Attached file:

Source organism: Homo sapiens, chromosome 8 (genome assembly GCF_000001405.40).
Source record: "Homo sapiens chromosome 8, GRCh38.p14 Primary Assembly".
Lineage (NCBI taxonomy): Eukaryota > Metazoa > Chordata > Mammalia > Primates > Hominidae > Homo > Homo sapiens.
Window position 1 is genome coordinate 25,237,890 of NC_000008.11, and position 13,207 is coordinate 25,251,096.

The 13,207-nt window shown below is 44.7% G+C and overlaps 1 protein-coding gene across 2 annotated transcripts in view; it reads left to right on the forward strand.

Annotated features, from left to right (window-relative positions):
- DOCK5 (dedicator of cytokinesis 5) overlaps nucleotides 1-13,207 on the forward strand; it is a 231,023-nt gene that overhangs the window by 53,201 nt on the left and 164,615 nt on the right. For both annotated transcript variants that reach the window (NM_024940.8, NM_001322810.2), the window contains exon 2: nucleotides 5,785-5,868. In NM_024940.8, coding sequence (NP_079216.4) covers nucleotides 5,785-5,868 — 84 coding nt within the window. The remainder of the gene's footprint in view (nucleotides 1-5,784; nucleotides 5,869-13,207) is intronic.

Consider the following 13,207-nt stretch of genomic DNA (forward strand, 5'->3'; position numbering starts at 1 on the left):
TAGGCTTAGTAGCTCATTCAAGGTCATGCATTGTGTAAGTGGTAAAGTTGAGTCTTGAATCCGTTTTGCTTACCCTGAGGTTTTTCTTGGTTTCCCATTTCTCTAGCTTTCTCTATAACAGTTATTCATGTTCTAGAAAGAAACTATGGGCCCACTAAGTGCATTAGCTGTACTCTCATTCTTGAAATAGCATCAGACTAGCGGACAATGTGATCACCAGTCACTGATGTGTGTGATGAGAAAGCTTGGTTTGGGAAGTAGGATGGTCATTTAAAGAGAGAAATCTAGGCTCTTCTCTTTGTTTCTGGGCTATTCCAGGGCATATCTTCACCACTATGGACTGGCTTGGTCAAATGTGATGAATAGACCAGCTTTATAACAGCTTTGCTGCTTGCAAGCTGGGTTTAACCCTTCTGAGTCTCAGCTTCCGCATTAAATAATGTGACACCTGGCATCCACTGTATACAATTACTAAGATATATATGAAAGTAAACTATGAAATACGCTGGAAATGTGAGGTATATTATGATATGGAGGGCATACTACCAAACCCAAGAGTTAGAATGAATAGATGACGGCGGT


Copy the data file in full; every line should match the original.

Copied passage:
Source organism: Homo sapiens, chromosome 8 (genome assembly GCF_000001405.40).
Source record: "Homo sapiens chromosome 8, GRCh38.p14 Primary Assembly".
Lineage (NCBI taxonomy): Eukaryota > Metazoa > Chordata > Mammalia > Primates > Hominidae > Homo > Homo sapiens.
Window position 1 is genome coordinate 25,237,890 of NC_000008.11, and position 13,207 is coordinate 25,251,096.

The 13,207-nt window shown below is 44.7% G+C and overlaps 1 protein-coding gene across 2 annotated transcripts in view; it reads left to right on the forward strand.

Annotated features, from left to right (window-relative positions):
- DOCK5 (dedicator of cytokinesis 5) overlaps nucleotides 1-13,207 on the forward strand; it is a 231,023-nt gene that overhangs the window by 53,201 nt on the left and 164,615 nt on the right. For both annotated transcript variants that reach the window (NM_024940.8, NM_001322810.2), the window contains exon 2: nucleotides 5,785-5,868. In NM_024940.8, coding sequence (NP_079216.4) covers nucleotides 5,785-5,868 — 84 coding nt within the window. The remainder of the gene's footprint in view (nucleotides 1-5,784; nucleotides 5,869-13,207) is intronic.

Consider the following 13,207-nt stretch of genomic DNA (forward strand, 5'->3'; position numbering starts at 1 on the left):
TAGGCTTAGTAGCTCATTCAAGGTCATGCATTGTGTAAGTGGTAAAGTTGAGTCTTGAATCCGTTTTGCTTACCCTGAGGTTTTTCTTGGTTTCCCATTTCTCTAGCTTTCTCTATAACAGTTATTCATGTTCTAGAAAGAAACTATGGGCCCACTAAGTGCATTAGCTGTACTCTCATTCTTGAAATAGCATCAGACTAGCGGACAATGTGATCACCAGTCACTGATGTGTGTGATGAGAAAGCTTGGTTTGGGAAGTAGGATGGTCATTTAAAGAGAGAAATCTAGGCTCTTCTCTTTGTTTCTGGGCTATTCCAGGGCATATCTTCACCACTATGGACTGGCTTGGTCAAATGTGATGAATAGACCAGCTTTATAACAGCTTTGCTGCTTGCAAGCTGGGTTTAACCCTTCTGAGTCTCAGCTTCCGCATTAAATAATGTGACACCTGGCATCCACTGTATACAATTACTAAGATATATATGAAAGTAAACTATGAAATACGCTGGAAATGTGAGGTATATTATGATATGGAGGGCATACTACCAAACCCAAGAGTTAGAATGAATAGATGACGGCGGT